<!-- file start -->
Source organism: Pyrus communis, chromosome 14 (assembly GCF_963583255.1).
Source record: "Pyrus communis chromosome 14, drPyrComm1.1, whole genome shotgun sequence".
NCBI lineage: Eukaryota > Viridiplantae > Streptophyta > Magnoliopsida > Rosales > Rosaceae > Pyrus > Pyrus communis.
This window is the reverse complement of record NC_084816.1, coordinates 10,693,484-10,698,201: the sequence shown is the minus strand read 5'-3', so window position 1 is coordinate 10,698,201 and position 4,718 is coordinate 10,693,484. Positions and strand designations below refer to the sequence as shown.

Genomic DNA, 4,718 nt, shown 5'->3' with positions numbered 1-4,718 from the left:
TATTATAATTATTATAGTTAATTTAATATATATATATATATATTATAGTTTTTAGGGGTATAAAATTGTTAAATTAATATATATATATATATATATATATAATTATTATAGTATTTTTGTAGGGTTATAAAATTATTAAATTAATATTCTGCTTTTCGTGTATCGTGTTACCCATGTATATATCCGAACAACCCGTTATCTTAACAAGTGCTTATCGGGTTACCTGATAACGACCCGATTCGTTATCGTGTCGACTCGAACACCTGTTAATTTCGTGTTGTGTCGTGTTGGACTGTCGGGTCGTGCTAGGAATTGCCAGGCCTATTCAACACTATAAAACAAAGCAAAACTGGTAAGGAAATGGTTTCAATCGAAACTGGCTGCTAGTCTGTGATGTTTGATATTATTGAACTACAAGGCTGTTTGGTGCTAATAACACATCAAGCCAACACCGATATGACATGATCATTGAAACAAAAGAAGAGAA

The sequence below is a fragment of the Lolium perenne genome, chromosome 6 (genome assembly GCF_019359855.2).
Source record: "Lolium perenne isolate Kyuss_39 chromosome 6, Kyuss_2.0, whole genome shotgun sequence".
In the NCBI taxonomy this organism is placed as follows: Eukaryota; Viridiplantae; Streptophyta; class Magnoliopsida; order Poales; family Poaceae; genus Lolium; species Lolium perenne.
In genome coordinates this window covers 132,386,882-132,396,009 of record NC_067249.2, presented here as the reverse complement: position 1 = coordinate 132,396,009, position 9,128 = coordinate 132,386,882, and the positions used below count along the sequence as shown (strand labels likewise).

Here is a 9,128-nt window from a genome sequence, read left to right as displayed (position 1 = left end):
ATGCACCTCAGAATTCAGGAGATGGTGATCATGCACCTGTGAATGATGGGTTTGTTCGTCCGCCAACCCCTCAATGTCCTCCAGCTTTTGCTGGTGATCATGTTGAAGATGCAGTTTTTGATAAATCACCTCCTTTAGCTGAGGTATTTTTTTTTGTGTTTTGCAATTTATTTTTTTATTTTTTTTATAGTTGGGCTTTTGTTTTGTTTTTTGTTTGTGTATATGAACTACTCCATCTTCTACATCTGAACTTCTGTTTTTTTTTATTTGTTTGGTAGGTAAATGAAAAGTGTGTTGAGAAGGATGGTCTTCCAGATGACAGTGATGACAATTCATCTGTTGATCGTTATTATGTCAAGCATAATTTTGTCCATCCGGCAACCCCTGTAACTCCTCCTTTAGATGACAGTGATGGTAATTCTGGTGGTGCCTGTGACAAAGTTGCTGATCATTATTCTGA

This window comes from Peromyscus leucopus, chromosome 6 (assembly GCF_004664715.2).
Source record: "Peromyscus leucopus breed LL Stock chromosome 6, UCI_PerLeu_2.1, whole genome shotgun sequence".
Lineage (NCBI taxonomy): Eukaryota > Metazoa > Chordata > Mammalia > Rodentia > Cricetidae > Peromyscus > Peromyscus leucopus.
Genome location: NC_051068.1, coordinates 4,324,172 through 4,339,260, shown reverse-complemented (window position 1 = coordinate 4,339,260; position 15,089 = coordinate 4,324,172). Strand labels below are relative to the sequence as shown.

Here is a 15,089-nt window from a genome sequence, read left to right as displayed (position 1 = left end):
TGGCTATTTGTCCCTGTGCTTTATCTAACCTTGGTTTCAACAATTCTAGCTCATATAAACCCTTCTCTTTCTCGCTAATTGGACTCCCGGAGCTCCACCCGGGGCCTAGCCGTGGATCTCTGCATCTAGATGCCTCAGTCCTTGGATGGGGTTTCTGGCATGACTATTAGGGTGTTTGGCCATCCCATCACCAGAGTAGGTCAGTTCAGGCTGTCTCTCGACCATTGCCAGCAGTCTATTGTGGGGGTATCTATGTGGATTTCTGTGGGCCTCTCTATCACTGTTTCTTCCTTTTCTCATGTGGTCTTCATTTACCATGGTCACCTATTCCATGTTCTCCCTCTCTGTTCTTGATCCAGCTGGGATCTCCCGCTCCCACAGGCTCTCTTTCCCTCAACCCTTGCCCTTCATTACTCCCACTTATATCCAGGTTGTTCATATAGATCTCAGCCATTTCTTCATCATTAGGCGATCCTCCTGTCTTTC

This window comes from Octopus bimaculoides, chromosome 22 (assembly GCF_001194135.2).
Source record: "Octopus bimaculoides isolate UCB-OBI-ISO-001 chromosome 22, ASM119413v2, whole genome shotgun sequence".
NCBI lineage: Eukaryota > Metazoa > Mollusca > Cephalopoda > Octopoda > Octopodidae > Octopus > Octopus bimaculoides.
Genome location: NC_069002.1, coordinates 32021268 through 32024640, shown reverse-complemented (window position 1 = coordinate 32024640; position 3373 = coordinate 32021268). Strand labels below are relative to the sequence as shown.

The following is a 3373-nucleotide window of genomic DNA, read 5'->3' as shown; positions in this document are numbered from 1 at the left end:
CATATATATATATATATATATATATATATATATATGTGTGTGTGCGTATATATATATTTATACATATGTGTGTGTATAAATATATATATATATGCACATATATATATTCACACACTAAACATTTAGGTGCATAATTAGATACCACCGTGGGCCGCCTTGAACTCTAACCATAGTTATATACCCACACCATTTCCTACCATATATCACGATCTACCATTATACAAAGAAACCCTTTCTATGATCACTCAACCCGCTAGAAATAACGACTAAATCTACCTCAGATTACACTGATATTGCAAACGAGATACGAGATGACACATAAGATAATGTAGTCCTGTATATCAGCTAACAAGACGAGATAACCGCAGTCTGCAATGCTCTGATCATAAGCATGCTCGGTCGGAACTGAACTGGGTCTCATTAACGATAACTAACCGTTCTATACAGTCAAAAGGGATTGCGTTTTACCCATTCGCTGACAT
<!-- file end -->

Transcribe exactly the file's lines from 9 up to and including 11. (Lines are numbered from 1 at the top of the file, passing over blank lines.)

In the NCBI taxonomy this organism is placed as follows: Eukaryota; Viridiplantae; Streptophyta; class Magnoliopsida; order Poales; family Poaceae; genus Lolium; species Lolium perenne.
In genome coordinates this window covers 132,386,882-132,396,009 of record NC_067249.2, presented here as the reverse complement: position 1 = coordinate 132,396,009, position 9,128 = coordinate 132,386,882, and the positions used below count along the sequence as shown (strand labels likewise).

Here is a 9,128-nt window from a genome sequence, read left to right as displayed (position 1 = left end):